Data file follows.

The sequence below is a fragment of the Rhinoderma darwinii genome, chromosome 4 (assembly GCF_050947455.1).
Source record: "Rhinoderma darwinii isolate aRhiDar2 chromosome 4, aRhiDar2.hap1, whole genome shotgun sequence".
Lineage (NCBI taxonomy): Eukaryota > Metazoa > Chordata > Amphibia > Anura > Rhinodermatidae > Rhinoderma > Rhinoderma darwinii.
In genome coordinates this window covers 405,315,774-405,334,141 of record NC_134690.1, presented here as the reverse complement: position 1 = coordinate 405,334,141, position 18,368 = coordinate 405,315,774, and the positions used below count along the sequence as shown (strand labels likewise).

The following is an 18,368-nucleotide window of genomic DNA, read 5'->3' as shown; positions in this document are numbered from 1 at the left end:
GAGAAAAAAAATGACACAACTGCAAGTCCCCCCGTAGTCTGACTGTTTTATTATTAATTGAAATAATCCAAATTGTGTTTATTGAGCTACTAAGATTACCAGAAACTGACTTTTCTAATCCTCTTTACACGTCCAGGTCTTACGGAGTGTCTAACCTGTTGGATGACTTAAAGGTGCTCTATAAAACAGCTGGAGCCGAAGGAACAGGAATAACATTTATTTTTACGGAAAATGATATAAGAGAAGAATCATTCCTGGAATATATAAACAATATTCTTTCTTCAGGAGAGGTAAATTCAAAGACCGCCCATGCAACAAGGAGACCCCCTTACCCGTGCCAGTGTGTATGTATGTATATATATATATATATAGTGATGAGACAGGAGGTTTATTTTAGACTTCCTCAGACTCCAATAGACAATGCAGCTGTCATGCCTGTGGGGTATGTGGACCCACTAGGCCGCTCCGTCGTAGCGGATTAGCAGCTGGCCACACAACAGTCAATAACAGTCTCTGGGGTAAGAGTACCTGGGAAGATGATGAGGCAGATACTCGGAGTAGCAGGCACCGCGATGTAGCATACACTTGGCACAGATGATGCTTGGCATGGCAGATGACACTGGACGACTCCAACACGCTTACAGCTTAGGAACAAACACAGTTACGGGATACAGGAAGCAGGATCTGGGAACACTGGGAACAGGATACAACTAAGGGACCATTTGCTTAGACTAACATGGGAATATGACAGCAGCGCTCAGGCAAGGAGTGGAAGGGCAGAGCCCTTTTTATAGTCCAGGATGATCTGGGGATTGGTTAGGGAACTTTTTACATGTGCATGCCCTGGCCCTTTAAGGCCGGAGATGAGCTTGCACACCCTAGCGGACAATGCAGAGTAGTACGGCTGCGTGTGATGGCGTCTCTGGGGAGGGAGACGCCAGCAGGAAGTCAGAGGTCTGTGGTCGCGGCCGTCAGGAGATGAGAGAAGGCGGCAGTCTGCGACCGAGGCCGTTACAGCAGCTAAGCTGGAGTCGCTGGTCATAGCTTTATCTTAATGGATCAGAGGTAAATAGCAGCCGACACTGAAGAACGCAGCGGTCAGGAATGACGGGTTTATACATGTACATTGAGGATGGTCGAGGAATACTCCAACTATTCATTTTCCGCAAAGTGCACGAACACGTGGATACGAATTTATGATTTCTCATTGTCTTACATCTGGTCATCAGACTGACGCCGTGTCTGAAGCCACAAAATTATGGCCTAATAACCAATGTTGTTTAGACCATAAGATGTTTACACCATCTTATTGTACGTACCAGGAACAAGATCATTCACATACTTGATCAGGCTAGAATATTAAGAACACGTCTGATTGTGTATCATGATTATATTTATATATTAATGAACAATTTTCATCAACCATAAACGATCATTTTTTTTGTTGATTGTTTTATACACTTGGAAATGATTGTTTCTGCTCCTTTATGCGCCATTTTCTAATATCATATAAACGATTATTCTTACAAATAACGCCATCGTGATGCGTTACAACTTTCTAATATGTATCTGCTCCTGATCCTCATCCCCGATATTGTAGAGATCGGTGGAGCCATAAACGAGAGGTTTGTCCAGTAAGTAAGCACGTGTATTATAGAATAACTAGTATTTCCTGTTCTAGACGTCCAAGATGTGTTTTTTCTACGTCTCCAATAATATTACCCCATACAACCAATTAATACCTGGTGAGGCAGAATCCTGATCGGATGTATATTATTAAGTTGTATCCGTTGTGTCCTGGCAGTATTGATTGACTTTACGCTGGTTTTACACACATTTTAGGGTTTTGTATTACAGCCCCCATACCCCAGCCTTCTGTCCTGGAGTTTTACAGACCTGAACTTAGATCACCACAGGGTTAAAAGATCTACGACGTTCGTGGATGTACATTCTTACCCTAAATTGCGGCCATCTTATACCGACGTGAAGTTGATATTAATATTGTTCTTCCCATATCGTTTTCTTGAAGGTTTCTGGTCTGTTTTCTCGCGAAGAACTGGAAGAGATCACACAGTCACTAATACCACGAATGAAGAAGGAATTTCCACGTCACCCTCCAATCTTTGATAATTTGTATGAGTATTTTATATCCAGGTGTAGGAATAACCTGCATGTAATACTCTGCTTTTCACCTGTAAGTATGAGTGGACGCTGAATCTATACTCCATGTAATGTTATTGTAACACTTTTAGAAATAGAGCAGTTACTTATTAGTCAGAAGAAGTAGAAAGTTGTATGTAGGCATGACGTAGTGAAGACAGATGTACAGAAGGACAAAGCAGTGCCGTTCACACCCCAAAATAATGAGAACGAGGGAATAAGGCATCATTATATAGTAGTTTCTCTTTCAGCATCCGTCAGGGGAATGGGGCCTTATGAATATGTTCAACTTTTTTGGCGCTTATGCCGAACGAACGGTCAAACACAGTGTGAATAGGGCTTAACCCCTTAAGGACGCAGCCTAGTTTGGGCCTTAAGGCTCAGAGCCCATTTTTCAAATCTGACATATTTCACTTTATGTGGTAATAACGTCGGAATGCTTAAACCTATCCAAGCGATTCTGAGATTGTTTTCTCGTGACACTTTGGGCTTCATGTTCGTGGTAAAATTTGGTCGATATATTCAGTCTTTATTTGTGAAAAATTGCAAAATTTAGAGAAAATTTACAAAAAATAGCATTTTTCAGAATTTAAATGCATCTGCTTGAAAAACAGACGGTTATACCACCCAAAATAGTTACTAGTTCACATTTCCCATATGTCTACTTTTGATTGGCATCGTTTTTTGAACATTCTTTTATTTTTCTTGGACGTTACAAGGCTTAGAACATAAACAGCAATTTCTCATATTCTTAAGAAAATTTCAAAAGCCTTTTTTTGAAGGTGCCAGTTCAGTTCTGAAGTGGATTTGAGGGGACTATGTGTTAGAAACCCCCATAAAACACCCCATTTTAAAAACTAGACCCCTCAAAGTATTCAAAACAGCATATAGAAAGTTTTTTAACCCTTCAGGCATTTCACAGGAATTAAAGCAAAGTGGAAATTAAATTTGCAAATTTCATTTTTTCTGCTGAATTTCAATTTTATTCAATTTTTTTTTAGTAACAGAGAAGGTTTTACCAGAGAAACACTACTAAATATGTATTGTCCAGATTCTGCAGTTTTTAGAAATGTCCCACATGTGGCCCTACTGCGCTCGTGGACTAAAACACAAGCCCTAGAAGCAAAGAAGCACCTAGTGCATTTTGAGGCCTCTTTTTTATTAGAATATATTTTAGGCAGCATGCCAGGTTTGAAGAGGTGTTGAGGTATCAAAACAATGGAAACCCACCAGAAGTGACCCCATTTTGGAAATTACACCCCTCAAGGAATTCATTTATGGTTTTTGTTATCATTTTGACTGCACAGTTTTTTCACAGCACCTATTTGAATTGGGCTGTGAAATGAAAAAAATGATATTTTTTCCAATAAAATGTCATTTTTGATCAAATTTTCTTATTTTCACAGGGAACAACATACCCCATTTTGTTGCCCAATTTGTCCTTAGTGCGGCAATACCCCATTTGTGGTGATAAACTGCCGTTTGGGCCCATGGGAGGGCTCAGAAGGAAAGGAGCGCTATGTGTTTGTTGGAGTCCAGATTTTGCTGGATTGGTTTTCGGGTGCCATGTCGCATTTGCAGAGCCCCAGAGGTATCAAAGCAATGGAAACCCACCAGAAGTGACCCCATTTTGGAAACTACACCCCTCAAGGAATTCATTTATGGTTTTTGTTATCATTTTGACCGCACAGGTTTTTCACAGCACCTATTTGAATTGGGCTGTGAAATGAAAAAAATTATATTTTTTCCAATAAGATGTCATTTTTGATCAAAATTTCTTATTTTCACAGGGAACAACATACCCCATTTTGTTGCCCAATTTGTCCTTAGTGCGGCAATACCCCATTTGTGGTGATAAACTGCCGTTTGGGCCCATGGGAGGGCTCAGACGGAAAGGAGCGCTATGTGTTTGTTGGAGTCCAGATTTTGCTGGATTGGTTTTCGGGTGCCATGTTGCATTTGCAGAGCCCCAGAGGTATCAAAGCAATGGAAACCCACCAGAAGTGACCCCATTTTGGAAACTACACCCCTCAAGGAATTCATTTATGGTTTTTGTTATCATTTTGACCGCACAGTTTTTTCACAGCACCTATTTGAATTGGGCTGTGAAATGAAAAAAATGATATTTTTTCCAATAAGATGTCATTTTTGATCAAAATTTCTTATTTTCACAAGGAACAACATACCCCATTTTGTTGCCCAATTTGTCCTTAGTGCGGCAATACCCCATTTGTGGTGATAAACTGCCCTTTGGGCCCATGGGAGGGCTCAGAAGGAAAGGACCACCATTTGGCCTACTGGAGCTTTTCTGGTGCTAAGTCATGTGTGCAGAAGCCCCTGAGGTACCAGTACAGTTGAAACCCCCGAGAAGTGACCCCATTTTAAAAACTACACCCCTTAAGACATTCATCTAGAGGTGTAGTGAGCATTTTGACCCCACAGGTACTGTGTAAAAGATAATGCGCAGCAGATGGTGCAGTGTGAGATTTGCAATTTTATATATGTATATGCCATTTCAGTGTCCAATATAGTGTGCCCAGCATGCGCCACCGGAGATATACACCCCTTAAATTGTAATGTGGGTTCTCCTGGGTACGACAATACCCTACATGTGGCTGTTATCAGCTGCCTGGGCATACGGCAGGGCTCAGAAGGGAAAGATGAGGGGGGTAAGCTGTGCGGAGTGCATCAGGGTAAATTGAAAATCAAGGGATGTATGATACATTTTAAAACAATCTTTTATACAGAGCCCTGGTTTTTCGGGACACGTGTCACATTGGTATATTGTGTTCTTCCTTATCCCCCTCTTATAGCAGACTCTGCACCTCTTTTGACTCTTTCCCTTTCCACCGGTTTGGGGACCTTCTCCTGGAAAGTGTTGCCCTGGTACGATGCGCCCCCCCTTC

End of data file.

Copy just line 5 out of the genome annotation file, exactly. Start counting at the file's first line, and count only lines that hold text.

The following is an 18,368-nucleotide window of genomic DNA, read 5'->3' as shown; positions in this document are numbered from 1 at the left end: